How should you discuss vaccination?

Research has shown the following to be the most effective technique to change a parent’s mind about vaccination (10):

  1. Ask about and listen to their concerns

  • Each person has a unique set of reasons that they are worried about vaccination.

  1. Acknowledge their concerns

  • Acknowledgment can be the first step in establishing trust.

  1. Provide evidence in response to these concerns

  1. Share stories

  • The anti-vax movement uses the power of storytelling to promote their own agenda; this power can be harnessed to promote public health as well (11).

  • Tales of adverse reactions to vaccines most likely led to the fears surrounding vaccines.

  • Use your own stories of the benefits of vaccines to help alleviate these concerns.

  1. Don’t pass judgment

  • The goal of this dialogue is not to convince a parent to vaccinate their child immediately, it is to establish yourself as a trusted partner with whom they can ask questions and share concerns.

  • Forming this relationship has a much higher likelihood of success than aggressively scolding them and passing judgment.

Respectful communication is the common theme at each step of this approach. It is critical that health educators do not put vaccine-hesitant parents on the defensive, but rather acknowledge the source of their fears and slowly address them. Like in most areas of life, the old saying holds true, “you catch more flies with honey than vinegar.”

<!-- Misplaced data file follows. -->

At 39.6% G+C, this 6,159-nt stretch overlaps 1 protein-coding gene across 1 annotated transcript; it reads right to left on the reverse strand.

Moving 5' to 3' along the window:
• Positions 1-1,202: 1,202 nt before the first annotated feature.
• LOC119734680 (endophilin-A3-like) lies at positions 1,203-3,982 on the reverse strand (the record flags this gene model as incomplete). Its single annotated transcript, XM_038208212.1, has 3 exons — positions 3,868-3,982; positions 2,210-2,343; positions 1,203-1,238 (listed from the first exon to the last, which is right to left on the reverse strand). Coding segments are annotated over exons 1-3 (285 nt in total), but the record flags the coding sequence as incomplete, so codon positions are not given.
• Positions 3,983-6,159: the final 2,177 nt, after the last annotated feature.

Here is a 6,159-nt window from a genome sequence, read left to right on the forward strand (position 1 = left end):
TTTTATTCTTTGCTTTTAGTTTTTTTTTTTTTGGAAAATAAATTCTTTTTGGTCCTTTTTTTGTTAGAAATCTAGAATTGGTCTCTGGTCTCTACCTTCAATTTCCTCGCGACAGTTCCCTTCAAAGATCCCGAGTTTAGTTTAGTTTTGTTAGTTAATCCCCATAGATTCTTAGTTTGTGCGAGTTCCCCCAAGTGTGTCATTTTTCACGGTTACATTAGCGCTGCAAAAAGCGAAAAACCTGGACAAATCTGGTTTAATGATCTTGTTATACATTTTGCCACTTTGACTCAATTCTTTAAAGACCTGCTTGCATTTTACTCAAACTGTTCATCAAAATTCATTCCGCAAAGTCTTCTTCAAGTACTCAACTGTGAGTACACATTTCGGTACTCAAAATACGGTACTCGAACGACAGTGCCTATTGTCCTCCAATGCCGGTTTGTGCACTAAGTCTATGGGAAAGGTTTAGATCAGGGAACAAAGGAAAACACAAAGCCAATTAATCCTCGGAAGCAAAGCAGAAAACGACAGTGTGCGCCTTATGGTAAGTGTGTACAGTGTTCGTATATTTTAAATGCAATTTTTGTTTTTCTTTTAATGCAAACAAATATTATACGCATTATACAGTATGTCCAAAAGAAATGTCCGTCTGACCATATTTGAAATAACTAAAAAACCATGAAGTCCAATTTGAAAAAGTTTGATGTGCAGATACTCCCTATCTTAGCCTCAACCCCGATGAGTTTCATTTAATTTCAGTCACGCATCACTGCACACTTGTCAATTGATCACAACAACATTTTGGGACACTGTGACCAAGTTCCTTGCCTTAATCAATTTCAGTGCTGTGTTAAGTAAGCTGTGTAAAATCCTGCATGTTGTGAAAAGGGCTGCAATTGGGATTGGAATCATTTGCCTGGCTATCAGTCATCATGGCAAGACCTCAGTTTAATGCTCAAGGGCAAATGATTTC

1. Walter A. Orenstein, Katz L. Samuel, Alan R. Hinman; Summary and Conclusions: Measles Elimination Meeting, 16–17 March 2000, The Journal of Infectious Diseases, Volume 189, Issue Supplement_1, 1 May 2004, Pages S43–S47,

  2. Mack, J. (2019, March 27). What you need to know about Michigan's measles outbreak. Retrieved from

  3. Hussain A, Ali S, Ahmed M, Hussain S. The Anti-vaccination Movement: A Regression in Modern Medicine. Cureus. 2018;10(7):e2919. Published 2018 Jul 3. doi:10.7759/cureus.2919

  4. Dionne M. Michigan's low immunization rates threaten measles outbreak. Detroit Metro Times. Published February 14, 2019. Accessed February 21, 2019.

  5. Parker R, Parker R. Vaccination waivers put hundreds of Michigan communities at risk of disease outbreaks. Published December 16, 2014. Accessed February 21, 2019.

  6. Mack J. Look up vaccination rates at any Michigan school or day care. Published February 8, 2019. Accessed February 21, 2019.

  7. Saad B. Omer, Kyle S. Enger, Lawrence H. Moulton, Neal A. Halsey, Shannon Stokley, Daniel A. Salmon; Geographic Clustering of Nonmedical Exemptions to School Immunization Requirements and Associations With Geographic Clustering of Pertussis, American Journal of Epidemiology, Volume 168, Issue 12, 15 December 2008, Pages 1389–1396,

  8. Ellison G. Michigan chickenpox cases jump 57 percent. Published May 12, 2016. Accessed February 21, 2019.

  9. Gartner N. How do you get anti-vaxxers to vaccinate their kids? Talk to them - for hours. The Washington Post. Published February 19, 2019. Accessed February 21, 2019.

  10. Kaufman J, Danchin M. You should stop berating anti-vaxxers on Facebook. Here's why. ABC News. Published February 19, 2019. Accessed February 21, 2019.

  11. Ashley Shelby & Karen Ernst (2013) Story and science, Human Vaccines & Immunotherapeutics, 9:8,1795-1801, DOI: 10.4161/hv.24828